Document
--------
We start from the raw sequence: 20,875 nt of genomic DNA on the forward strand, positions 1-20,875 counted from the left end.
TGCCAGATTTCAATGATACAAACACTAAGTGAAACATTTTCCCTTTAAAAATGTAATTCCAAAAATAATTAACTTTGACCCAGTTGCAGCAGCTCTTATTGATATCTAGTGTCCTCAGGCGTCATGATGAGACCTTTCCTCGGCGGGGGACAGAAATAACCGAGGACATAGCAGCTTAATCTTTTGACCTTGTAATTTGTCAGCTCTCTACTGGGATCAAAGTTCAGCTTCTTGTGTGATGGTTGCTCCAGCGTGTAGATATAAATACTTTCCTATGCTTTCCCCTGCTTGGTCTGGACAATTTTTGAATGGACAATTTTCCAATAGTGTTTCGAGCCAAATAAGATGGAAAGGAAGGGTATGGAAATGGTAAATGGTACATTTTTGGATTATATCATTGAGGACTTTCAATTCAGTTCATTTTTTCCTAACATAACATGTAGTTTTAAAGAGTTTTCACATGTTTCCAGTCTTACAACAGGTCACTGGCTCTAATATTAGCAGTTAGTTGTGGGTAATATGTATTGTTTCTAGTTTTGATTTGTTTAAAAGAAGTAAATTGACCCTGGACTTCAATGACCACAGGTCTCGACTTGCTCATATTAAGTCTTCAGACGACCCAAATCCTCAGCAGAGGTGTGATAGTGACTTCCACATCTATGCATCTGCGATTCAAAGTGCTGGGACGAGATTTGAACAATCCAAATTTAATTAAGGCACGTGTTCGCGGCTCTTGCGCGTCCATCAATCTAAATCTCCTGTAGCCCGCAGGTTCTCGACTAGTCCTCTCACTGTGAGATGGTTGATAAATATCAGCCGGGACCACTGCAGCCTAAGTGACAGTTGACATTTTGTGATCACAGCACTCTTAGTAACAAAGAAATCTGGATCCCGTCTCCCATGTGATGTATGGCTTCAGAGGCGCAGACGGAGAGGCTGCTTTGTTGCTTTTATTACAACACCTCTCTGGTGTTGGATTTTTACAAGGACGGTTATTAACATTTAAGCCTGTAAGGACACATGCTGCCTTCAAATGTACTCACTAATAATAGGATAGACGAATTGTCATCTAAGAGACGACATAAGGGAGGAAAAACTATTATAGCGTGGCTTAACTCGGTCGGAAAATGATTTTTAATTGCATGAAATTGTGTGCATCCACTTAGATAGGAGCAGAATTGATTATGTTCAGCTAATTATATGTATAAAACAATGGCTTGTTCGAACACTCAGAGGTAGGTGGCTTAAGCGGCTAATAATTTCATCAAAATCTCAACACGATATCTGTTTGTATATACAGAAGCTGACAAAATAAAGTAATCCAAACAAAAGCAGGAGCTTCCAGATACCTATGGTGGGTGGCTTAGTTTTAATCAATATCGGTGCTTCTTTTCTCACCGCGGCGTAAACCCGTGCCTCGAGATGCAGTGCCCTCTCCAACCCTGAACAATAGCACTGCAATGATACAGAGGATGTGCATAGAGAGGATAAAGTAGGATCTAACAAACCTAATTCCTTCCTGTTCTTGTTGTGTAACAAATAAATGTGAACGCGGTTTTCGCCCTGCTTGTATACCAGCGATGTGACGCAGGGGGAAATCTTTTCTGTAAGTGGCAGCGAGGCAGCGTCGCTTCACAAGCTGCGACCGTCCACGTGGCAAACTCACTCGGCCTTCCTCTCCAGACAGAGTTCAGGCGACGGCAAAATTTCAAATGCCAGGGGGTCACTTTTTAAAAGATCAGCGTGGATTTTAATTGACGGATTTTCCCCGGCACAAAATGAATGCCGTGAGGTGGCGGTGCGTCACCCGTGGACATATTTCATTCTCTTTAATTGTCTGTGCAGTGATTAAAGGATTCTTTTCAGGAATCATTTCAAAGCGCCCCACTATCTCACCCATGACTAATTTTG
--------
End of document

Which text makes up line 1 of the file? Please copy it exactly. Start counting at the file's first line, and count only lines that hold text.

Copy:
We start from the raw sequence: 20,875 nt of genomic DNA on the forward strand, positions 1-20,875 counted from the left end.